Honest answers about the monetary cost of the invasion and occupation of Iraq have been elusive from the administration, since long before the war. In 2003, Ari Fleischer, former White House press secretary, told reporters: “It could be the price of a silver bullet,” (referring to a convenient assassination of Saddam Hussein) and “Iraq would be able to shoulder much of the burden of reconstruction because of its oil wealth.” At a Congressional appropriations committee hearing in March 2003, days before the war, Paul Wolfowitz (then Deputy Defense Secretary), painted a rosy picture of starting a war with no money down. “There is a lot of money to pay for this. It doesn’t have to be U.S. taxpayer money,” he said. “We are talking about a country that can finance its own reconstruction and relatively soon.” For his accurate financial analysis and forecasting, give or take $300 billion, Mr. Wolfowitz has been dispatched to head the World Bank.

But to doubt or question President Bush’s dream -- of democracy and freedom blooming like cactus flowers across the sands of the Middle East -- is to invite derision from war supporters. Don’t worry be happy, is the song they wish us to sing. Americans, who are more practical and realistic -- taxpayers all -- have every right to ask the President what he meant when he said in his second Inaugural address, “Our country has accepted obligations that are difficult to fulfill and would be dishonorable to abandon.” How much money should Americans spend in Iraq and Afghanistan before we achieve honor? $400 billion? $900 billion? $1 trillion? How many soldiers dying in Iraq would be honorable? 5,000? 10,000? 58,000 as in Vietnam?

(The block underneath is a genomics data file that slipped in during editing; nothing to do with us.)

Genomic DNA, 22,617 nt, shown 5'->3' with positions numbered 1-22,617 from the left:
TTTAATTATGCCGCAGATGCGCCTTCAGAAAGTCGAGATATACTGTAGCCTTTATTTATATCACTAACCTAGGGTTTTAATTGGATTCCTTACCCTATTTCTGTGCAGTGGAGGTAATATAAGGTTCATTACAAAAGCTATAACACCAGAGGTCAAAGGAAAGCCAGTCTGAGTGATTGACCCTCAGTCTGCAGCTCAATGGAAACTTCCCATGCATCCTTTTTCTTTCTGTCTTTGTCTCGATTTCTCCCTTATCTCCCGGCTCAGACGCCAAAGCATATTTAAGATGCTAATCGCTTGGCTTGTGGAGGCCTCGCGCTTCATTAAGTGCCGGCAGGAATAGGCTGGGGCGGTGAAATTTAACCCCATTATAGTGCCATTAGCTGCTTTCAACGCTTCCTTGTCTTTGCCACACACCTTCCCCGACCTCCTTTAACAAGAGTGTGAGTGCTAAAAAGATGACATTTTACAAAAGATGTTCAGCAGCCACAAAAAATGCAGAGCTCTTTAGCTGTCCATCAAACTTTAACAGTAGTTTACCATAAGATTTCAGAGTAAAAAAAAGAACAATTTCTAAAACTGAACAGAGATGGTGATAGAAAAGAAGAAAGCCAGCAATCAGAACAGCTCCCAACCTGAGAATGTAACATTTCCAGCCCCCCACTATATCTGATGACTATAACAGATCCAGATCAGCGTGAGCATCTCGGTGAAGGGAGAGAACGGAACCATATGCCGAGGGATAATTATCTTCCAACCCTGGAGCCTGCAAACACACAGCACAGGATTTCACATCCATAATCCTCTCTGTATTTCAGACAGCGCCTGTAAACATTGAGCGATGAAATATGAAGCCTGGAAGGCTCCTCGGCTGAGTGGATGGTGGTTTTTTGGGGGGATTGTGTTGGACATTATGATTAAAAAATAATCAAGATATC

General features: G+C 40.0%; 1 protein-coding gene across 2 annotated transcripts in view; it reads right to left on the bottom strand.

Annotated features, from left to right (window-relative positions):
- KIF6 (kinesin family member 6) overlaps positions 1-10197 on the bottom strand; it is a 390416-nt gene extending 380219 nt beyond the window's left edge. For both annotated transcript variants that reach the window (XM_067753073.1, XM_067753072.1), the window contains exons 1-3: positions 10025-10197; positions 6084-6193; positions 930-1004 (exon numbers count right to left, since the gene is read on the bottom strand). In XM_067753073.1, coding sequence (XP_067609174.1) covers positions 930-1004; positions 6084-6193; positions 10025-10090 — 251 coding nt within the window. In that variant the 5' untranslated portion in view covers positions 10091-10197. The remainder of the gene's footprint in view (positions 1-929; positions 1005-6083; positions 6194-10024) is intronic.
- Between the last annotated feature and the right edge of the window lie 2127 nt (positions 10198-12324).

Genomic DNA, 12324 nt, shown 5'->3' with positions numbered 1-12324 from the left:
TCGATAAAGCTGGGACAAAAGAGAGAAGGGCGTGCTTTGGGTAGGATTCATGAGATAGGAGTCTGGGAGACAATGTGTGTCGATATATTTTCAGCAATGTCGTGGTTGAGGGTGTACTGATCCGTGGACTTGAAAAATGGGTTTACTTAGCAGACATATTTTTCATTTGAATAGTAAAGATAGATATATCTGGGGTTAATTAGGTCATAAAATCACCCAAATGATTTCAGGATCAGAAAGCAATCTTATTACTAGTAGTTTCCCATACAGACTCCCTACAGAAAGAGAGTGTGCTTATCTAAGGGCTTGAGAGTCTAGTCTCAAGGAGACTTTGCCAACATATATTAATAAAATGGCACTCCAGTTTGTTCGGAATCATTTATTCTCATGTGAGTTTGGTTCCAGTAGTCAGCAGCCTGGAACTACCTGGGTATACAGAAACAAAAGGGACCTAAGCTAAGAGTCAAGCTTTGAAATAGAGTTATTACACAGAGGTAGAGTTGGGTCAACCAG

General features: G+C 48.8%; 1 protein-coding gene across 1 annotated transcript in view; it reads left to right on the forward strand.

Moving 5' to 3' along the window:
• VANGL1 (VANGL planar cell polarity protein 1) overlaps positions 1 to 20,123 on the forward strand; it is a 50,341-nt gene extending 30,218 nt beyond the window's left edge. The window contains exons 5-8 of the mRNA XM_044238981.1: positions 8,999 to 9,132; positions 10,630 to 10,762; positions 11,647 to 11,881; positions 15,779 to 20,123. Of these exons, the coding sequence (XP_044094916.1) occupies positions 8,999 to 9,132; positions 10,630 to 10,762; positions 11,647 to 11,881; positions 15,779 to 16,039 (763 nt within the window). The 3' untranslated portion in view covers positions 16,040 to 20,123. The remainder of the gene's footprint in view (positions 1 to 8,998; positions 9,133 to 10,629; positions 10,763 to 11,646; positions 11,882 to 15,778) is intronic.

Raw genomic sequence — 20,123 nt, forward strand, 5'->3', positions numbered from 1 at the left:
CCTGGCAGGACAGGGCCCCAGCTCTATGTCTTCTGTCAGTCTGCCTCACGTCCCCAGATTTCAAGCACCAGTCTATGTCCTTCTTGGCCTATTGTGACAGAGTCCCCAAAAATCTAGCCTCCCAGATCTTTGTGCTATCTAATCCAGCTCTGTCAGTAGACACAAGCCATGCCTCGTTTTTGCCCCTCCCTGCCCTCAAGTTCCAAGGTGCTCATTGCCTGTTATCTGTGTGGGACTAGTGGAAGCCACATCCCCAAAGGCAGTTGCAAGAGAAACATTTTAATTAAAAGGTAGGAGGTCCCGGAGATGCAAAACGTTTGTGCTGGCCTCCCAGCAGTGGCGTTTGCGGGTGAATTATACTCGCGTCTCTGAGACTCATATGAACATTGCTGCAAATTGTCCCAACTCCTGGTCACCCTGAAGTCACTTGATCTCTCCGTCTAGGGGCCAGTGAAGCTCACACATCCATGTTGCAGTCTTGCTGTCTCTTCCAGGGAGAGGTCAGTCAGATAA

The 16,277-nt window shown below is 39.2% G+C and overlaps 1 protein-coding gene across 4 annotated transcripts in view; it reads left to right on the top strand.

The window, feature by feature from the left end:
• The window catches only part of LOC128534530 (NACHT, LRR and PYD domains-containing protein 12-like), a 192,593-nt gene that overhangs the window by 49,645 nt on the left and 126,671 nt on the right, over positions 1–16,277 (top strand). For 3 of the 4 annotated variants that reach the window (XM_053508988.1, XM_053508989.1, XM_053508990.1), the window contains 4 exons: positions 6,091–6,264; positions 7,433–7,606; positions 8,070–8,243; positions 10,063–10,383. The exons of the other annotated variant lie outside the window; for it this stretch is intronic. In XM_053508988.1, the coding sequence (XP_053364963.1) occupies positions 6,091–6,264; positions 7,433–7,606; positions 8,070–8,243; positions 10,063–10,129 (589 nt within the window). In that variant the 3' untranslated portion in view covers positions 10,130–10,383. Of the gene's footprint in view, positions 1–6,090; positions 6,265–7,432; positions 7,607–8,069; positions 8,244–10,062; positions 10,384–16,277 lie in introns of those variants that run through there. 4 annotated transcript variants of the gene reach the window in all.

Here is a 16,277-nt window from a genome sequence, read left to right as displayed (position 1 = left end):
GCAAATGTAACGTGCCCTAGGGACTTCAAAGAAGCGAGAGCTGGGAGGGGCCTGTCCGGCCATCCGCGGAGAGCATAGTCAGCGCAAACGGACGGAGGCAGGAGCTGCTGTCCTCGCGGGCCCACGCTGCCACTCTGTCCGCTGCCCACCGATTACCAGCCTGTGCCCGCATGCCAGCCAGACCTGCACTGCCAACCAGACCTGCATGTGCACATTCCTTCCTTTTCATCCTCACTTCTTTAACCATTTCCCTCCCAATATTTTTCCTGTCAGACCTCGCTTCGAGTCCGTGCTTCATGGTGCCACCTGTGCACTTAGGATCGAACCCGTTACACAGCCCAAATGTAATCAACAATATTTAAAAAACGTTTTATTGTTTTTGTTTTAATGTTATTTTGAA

The latest raid on the national treasury is not the last. The bridge fund of $45.3 billion will take us through February. And then what? And how much more for President Bush’s ambition to succeed where God has failed -- to end evil and tyranny in the world? Come to think of it, Don’t worry, be happy is the perfect anthem -- to render us unconscious while our government remakes the world. All they need is your checkbook and our kids.